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Elwha River Salmonid Assessment: Adult Weir Project 2011 Annual Report

Category: Fish/Shellfish Research and Management

Date Published: May 30, 2012

Number of Pages: 27

Publication Number: FPA-12-05

Author(s): Kent Mayer and Mara Zimmerman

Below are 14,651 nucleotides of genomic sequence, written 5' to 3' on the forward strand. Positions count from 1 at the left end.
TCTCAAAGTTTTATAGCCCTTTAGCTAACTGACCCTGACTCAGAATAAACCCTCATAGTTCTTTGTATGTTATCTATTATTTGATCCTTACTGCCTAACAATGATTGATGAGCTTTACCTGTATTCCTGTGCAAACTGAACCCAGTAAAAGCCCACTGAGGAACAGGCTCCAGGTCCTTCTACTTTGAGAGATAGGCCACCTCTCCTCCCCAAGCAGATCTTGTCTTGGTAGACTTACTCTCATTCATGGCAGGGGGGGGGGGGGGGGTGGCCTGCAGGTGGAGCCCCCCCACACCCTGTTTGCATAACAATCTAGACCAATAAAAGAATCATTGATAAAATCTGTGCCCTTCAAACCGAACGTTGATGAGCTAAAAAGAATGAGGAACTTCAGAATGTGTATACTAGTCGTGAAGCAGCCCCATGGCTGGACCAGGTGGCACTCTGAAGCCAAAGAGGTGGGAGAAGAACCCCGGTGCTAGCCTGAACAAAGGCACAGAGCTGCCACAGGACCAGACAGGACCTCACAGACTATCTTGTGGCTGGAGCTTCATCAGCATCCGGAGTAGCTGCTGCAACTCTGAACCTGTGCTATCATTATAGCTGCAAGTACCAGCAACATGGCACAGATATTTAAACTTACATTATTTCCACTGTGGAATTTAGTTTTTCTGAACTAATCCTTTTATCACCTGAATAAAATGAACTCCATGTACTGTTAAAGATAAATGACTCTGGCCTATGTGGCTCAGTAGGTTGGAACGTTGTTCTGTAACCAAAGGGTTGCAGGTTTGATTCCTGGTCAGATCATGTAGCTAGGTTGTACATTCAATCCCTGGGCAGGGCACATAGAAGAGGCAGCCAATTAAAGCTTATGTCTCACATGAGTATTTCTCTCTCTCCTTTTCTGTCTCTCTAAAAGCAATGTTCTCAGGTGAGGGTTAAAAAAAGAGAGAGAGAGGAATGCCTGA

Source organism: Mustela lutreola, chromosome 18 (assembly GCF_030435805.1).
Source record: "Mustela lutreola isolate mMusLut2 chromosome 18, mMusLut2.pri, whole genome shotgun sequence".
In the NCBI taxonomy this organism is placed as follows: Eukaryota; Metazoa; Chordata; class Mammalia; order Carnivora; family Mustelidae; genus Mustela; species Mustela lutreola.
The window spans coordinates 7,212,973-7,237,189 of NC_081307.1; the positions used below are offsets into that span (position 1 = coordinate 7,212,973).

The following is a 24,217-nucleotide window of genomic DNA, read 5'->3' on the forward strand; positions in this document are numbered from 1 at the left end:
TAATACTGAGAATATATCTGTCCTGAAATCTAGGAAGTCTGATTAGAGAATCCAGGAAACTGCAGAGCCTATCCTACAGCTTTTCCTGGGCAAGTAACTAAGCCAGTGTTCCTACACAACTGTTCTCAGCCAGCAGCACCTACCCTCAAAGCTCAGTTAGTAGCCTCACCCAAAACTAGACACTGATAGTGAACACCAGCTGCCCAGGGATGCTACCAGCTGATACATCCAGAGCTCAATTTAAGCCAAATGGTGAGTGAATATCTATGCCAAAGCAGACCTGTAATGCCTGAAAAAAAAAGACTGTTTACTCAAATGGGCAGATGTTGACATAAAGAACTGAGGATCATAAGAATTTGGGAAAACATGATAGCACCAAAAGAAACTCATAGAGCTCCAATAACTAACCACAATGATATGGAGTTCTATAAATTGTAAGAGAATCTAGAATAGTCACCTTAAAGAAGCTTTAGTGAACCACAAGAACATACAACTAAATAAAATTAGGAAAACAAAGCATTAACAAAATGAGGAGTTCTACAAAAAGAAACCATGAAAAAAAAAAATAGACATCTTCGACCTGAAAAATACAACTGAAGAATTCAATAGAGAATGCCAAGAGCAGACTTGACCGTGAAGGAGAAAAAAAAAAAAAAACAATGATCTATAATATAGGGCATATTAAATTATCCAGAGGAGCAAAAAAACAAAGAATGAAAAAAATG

Removal of the Elwha and Glines Canyon Dams in the Elwha River began in September of 2011. Enumerating returns of adult salmon and steelhead trout in the Elwha River is necessary to assess fish responses to dam removal and to adaptively manage the recovery of salmonid populations. The main goal of the Elwha weir project is to evaluate trends in abundance and diversity of Chinook salmon Oncorhynchus tshawytscha and steelhead trout O. mykiss before, during and after dam removal. In 2011, a 59.4 meter resistance board floating fish weir and fish traps were operated at river kilometer 5.9 (river mile 3.7). Biological information was collected from all salmon, trout, and char species captured at the weir. The weir was fished for the winter season (April 27 to May 13, 2011) and the summer/fall season (August 18 to October 20, 2011). The August 2011 weir installation occurred in flows of more than 1,640 cfs. A total of 647 salmonids were captured in 2011: 438 Chinook salmon, 184 pink salmon O. gorbuscha, 14 steelhead (12 during the winter and two in the fall), 6 sockeye salmon O. nerka, 3 bull trout Salvelinus confluentus, 1 coho salmon O. kisutch, and 1 chum salmon O. keta. Of these, a total of 175 fish were captured for the Washington Department of Fish and Wildlife (WDFW) and Lower Elwha Klallam Tribe (LEKT) brood stock programs: 62 Chinook and 113 pink salmon. The majority (67.7%) of the female Chinook salmon captured in 2011 were 4 years of age. The majority (59.8%) of males were age 3. A combination of scale, otolith, and coded-wire tag data indicated that most (94.1%) of the spawning Chinook salmon were hatchery origin and released from the WDFW Rearing Channel as sub-yearlings. Mean fork length of male Chinook salmon was longer than the females within each age class. Coded wire tags (CWT) were recovered from 21 Chinook salmon. Sixteen of the CWT’s were from fish released from the WDFW Rearing Channel. Five CWT’s were recovered from fish with origins outside the Elwha basin: Four from the Dungeness River, and one from Grovers Creek, Vancouver Island, British Columbia.